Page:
Look at both sides of each board for all these things before you pull it out for further inspection. Put one end of the board on the floor and gaze down the length of the board. Then twist it 90 degrees and gaze again. If it is warped or twisted, lean it up against something out of your way until you have found all the boards you need, and then you can put them back with the others. Or leave them for the store employees to deal with. Some of the boards might be useful for building a chicken coup, but I have seen many that should just be used for firewood.

On the other hand, if a defect is at or close to one end of a board and everything else about the board looks good, it might be a keeper as long as you plan on cutting the bad part away. There will usually be a certain amount of wastage anyway, so if that wastage includes a defect, no big deal. Pick the best boards you can. Depending on the selection where you shop, you might have to buy three boards to get all the cuts you would expect from two good ones.

Cutting the boards

Remember to take into account that a rotating power blade will tend to chip and tear on one side of the board. Table saws and chop saws affect the bottom side of the board, so you will want to mark the top sides of the boards (or the sides you are planning to show on the outside for the vertical boards) and cut them good side up. The other thing you can do with a table saw is to drop the blade so only an eighth of an inch of the blade is above the table, score the bottom of the board, and then raise the blade back up to finish the cut. The angle between the saw teeth and the board during the shallow cut is much less likely to chip the board.

Remember, safety first! Always use safety glasses or goggles. Whether you get texts, phone calls, or visitors, when a power blade is in use, do not lose focus on what you are doing. Finish your cut, and then give the person your undivided attention only when it is safe to do so.

Cutting and sanding the step tread boards

Look over the 2x6's you picked out and decide which sections you want to use for the treads. After making the cuts, decide how you want to arrange the boards. Which sides will be up? Which edges will be in front? Would the patterns in the wood look better if arranged differently? After all the cutting is done, are one or two of the boards a little longer or shorter than the others? Once you decide, take a photo so you don't forget your chosen arrangement.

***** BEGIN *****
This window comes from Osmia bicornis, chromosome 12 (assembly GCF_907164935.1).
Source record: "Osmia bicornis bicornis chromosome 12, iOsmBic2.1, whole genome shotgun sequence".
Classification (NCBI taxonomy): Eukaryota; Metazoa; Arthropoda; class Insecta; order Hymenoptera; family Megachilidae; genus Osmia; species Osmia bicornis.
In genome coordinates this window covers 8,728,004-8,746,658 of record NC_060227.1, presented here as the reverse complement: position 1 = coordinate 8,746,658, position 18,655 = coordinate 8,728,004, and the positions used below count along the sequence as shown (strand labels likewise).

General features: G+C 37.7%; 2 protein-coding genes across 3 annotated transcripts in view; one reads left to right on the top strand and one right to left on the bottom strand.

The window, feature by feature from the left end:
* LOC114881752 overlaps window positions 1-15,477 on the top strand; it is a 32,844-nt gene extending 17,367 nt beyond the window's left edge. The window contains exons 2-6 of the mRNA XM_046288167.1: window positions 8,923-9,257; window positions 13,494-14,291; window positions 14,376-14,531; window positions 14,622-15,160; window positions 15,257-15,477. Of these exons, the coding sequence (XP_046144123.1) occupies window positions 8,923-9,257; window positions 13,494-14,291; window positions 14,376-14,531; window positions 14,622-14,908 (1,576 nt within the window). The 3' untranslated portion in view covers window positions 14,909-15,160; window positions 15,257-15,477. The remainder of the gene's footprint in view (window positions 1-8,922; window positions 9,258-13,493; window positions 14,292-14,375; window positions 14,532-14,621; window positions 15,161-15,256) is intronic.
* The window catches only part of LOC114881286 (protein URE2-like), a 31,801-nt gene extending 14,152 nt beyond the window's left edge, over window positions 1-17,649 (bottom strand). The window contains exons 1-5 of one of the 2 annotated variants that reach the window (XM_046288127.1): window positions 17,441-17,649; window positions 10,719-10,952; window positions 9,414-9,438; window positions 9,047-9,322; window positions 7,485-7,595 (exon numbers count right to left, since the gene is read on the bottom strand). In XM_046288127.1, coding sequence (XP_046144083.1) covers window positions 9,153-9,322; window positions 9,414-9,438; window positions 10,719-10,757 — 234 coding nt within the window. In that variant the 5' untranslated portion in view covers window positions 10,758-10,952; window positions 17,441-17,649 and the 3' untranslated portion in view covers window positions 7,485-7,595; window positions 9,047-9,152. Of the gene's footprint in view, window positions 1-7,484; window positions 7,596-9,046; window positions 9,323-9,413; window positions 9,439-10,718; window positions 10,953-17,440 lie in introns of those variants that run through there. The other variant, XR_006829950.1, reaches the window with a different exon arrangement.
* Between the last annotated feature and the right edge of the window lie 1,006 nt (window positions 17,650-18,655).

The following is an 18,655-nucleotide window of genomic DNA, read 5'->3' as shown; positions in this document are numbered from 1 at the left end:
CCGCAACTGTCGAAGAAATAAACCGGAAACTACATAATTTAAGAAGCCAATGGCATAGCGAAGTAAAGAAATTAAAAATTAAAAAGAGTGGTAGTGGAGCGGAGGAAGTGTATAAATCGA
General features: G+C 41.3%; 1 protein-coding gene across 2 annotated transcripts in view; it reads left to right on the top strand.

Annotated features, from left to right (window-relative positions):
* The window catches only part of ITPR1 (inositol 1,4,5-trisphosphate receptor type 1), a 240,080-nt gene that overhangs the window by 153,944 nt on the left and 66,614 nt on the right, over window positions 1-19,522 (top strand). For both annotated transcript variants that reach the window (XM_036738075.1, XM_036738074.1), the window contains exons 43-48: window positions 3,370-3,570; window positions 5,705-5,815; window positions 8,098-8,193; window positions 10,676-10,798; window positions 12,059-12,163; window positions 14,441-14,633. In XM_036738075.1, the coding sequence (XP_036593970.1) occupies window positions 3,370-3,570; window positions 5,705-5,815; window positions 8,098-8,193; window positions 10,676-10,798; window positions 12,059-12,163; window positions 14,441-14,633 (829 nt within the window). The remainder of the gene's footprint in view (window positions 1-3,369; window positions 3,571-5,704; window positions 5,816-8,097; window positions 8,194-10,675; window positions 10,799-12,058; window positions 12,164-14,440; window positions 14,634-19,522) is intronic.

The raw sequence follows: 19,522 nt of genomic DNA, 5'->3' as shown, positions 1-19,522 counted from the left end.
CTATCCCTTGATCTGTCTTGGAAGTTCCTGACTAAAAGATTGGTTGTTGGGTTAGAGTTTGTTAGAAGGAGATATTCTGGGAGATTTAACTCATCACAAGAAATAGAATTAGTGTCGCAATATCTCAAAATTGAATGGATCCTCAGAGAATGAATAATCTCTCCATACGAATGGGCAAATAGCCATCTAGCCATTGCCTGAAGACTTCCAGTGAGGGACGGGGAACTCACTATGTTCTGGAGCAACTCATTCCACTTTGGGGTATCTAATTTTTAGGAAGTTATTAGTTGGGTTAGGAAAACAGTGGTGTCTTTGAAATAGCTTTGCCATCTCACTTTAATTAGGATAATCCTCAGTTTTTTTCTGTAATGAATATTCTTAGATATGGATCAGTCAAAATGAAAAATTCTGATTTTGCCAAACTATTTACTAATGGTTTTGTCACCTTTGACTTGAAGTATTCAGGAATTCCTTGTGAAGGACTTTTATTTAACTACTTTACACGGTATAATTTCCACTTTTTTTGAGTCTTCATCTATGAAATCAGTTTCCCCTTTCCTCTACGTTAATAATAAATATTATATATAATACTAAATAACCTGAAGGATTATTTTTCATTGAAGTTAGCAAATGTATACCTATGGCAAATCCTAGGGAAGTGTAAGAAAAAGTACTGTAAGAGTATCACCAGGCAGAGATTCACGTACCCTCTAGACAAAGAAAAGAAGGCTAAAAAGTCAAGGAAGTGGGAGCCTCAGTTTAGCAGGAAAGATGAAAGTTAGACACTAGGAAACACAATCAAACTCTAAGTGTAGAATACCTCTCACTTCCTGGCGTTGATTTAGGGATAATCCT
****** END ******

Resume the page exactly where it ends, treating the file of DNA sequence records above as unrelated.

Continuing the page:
Assembling the Risers

Refer to the marked-up photo below to do a trial assembly of each riser. Make sure everything fits right before you begin using the deck screws to do the permanent assembly. This is also the time to decide which boards (some are interchangeable) you want where, and which way they should be facing. If there is a board surface you don't want to be visible, turn it so that it is up against another surface or is going to be on the inside portion of the riser that will be hidden by the steps. This means you will need to know which riser you want on the left and which on the right as one walks up the steps. If you reverse the risers at final assembly you will end up with the ugly sides facing out!

I printed the above photo, labeled each board in it to correspond to the appropriate row in the Table of Cuts, and scanned the photo for use in this article.

Start the riser permanent assembly by attaching the vertical board, length 11 1/8 inches long, that is in the middle of the three boards in the center section of a 19 inch bottom board. It is worth taking the time to make sure this joint is perfect. Once this first board is attached, four other boards will be butted up against it as they are installed.

You can make a small pencil mark on the inside surface of the 19 inch board while everything is lined up perfectly during the trial assembly. You can also mark two points on the bottom surface of the bottom board to insert deck screws. I drilled guide holes all the way through the bottom board using a drill bit a little smaller than the screw threads. This makes it easier to drive the screws straight in and reduces the chance of causing the wood to split.

Then drive in the two screws until they are barely poking through the bottom board, place the vertical board on its mark and start drilling the screws into the vertical board. As you gradually drill the screws in, feel with your fingers where the two boards come together to make sure the side surfaces are flush with each other. Also make sure the screws don't twist the vertical board or push it to one side.

Drive the head of the screws just barely below the surface of the wood. If you are using a power tool, be careful not to go too deep. If you need to, do the last few turns by hand.

Often, when first inserted, the screws push the vertical board away a little and leave a gap. To fix this, reverse the screws out, and then drive them in again while exerting counter pressure on the vertical board. Repeat if necessary. Sometimes you might have to leave one screw in while redoing the other, and vice versa, to walk the board in, so to speak.

Repeat this procedure for the two vertical boards on either side of the 11 1/8 inch board and the 2 11/16 inch board on the front side of the steps.

Building wooden templates to help locate dowel holes and screw locations

I used wooden dowels and glue instead of screws to fasten the four vertical 2x6 pieces in place. To help marking the dowel locations, I built a template by cutting a thin slice off a 2x6 and drilling three holes at optimally spaced locations, except for one of the holes that drifted off-center while drilling. I used this template to mark dowel hole locations, flipping it over to mark the opposing surface.